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Match Play is a golf/suspense novel. Dust of Autumn is a bloody one set in upstate New York. Prairie View is set in South Dakota, with a final scene atop Rattlesnake Butte. Life in the Arbor is a children's book about Rollie Rabbit and his friends (on about a fourth grade level). The Black Widow involves an elaborate extortion scheme. Doggy-Dog World is my memoir. And ES3 is a description of my method for examining English sentence structure.
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My newest novel, Happy Valley, can be found here.

Monday, January 4

The H8teful Eight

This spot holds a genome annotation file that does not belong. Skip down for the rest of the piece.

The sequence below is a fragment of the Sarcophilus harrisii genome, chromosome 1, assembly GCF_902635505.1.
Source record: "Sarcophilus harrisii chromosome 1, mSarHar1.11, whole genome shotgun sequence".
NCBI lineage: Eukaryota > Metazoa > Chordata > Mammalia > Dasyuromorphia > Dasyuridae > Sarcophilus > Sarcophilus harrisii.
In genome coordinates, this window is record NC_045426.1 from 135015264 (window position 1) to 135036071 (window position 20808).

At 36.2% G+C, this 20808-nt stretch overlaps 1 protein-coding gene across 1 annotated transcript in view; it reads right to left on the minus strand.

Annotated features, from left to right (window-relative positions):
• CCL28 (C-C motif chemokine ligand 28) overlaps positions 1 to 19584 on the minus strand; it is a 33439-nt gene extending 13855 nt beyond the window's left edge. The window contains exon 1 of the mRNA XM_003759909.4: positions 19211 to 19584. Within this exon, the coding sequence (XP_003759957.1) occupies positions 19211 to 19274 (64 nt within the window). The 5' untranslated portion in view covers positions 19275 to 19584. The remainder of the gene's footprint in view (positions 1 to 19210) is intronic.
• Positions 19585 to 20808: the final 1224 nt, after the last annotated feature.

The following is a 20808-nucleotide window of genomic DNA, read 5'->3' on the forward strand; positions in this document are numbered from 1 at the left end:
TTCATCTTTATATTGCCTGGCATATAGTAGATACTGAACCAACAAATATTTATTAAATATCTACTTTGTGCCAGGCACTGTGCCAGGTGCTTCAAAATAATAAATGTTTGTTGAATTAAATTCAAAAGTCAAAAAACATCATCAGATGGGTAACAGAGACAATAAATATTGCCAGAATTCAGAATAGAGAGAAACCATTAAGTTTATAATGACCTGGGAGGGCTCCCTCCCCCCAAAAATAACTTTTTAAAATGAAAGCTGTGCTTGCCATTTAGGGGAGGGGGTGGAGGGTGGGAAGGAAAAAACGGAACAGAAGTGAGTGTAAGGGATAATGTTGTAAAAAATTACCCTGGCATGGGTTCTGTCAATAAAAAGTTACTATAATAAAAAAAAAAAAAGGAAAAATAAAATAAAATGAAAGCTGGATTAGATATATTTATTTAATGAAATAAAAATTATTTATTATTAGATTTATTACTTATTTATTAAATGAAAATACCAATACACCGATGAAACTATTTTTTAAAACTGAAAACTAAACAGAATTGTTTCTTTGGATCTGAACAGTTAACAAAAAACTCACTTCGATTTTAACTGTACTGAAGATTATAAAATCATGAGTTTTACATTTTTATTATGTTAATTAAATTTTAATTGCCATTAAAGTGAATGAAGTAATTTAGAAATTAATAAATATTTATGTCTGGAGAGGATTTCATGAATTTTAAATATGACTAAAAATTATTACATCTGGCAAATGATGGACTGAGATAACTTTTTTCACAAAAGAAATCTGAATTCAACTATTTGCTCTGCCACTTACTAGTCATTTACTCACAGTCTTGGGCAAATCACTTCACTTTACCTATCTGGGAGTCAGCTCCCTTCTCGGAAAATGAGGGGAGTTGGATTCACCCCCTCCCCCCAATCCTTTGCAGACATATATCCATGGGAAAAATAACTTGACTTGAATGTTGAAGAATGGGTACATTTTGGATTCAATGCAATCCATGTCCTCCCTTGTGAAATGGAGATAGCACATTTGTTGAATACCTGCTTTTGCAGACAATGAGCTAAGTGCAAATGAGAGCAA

Before I decided to see Quentin Tarantino’s The H8teful Eight, I wasn’t sure what I’d think of it. Almost three hours later, I still wasn’t sure. I knew I enjoyed it and knew it would be a film I’d remember for a very long time. It was funny (in an epically banana-peel way), it was visually interesting, and it was oh so bloody. It also alluded to several other works: 1960’s The Magnificent Seven, Agatha Christie’s And Then There Were None, and the old board game Clue. It also seemed to be looking back at Director Paul Thomas Anderson’s There Will Be Blood. Tarantino may have said, “So, you think you had blood? Well, take a drink at my blood well.” As in most of his films, Tarantino loves to go to extremes. If violence offends you, then he’ll give you so much violence it becomes comical; if the “n-word” offends you, then he’ll have his characters say it so often it turns your brain numb; if bloody scenes disgust you, then he’ll show you so much blood it becomes meaningless. But back to the allusions. If the seven amigos in The Magnificent Seven were magnificent and admirable in their fight against evil, Tarantino’s eight are truly hateful and evil. Agatha Christie’s And Then There Were None had characters stranded in an island mansion, dropping inexplicably dead one at a time, with the final explanation coming at the very end. Just like in H8teful Eight, bad-ass folks dropping one at a time, sort of as in Clue—“The big guy did it with poison in the kitchen.” Act One (Tarantino loves to give his films a stage play feel) opens with a stagecoach racing through a brilliantly white Wyoming landscape, about a decade after the Civil War. It’s been snowing for days and a blizzard in on its way. The stagecoach is heading for Red Rock but hopes to make it to Minnie’s Haberdashery before the storm catches them. Pristine snow everywhere, the sound track a nervous high pitch underscoring an as yet undefined tension. Slow pan out from a snow-covered stone Christ hanging on a stone cross. The stagecoach comes to a full stop because the roadway is blocked by Major Marquis Warren (Samuel L. Jackson) and the bodies of the three outlaws whom he’s taking to Red Rock for the $8,000 bounty. His horse gave out in the storm and had to be put down. Inside the coach, John “the Hangman” Ruth (Kurt Russell) is taking his $10,000 bounty baby to Red Rock, the killer Daisy Domergue (Jennifer Jason Leigh). But this killer lady is certainly no lady, her left eye black as a raccoon’s, her face bloody from a broken nose delivered by her captor’s elbow when she talks too much. The major is allowed into the coach, his three bounty bodies are loaded on the top. Rush and Warren know each other, since they both have earned reputations as successful bounty hunters. The journey continues until the coach is stopped again, this time by Chris Mannix (Walton Goggins, whom you and I remember fondly from his role in Justified). Mannix is on his way to Red Rock where he will become the town’s next sheriff, but his horse also gave out on him. He is allowed into the coach and the four continue on to Minnie’s place, comprised of three separate buildings shivering in the snow—the outhouse, the horse barn, and the haberdashery—a large, single room with bar, kitchen, piano, and sitting area near the fireplace. And now we have the equivalent to the mansions in And Then There Were None and Clue. Tarantino loves his surprises and his jokes. One of the running gags in this part of the story is the front door that has to be nailed shut each time someone enters, with everyone screaming at the entrant, “You gotta kick it in!” and then instructing the entrant to take the hammer and nails near the door and nail not one but two pieces of wood to keep it shut. The building itself is a running gag with the walls showing enormous cracks through which snowflakes are blown. During one confrontation between Major Warren and General Sanford Smithers (Bruce Dern), Bob, the interim manager in Minnie’s absence, plays a strange version of “Silent Night.” Bob (Demian Bichir) speaks with a noticeable Mexican accent, thus Major Warren knows something is amiss because he also knows that Minnie hates Mexicans. Who is this Bob and where are Minnie and her family? And who are all these others also stranded here at Minnie’s? All are part of the mystery, with nearly three hours before resolution. There seems to be quite a bit of critical disagreement about this movie, many critics loving it, quite a few hating it. I agree with those who thought it was overlong by about forty minutes. One thing I’m reasonably sure of, though, is that Jennifer Jason Leigh will get some Oscar attention for her really comical portrayal of Daisy Domergue. She says to John Ruth just after he’s coughed up a fountain of blood in her face and just before she shoots him, “When ya get ta hell, John, tell ‘em Daisy sent ya.” You’ll just have to see it to appreciate how funny that line really is.
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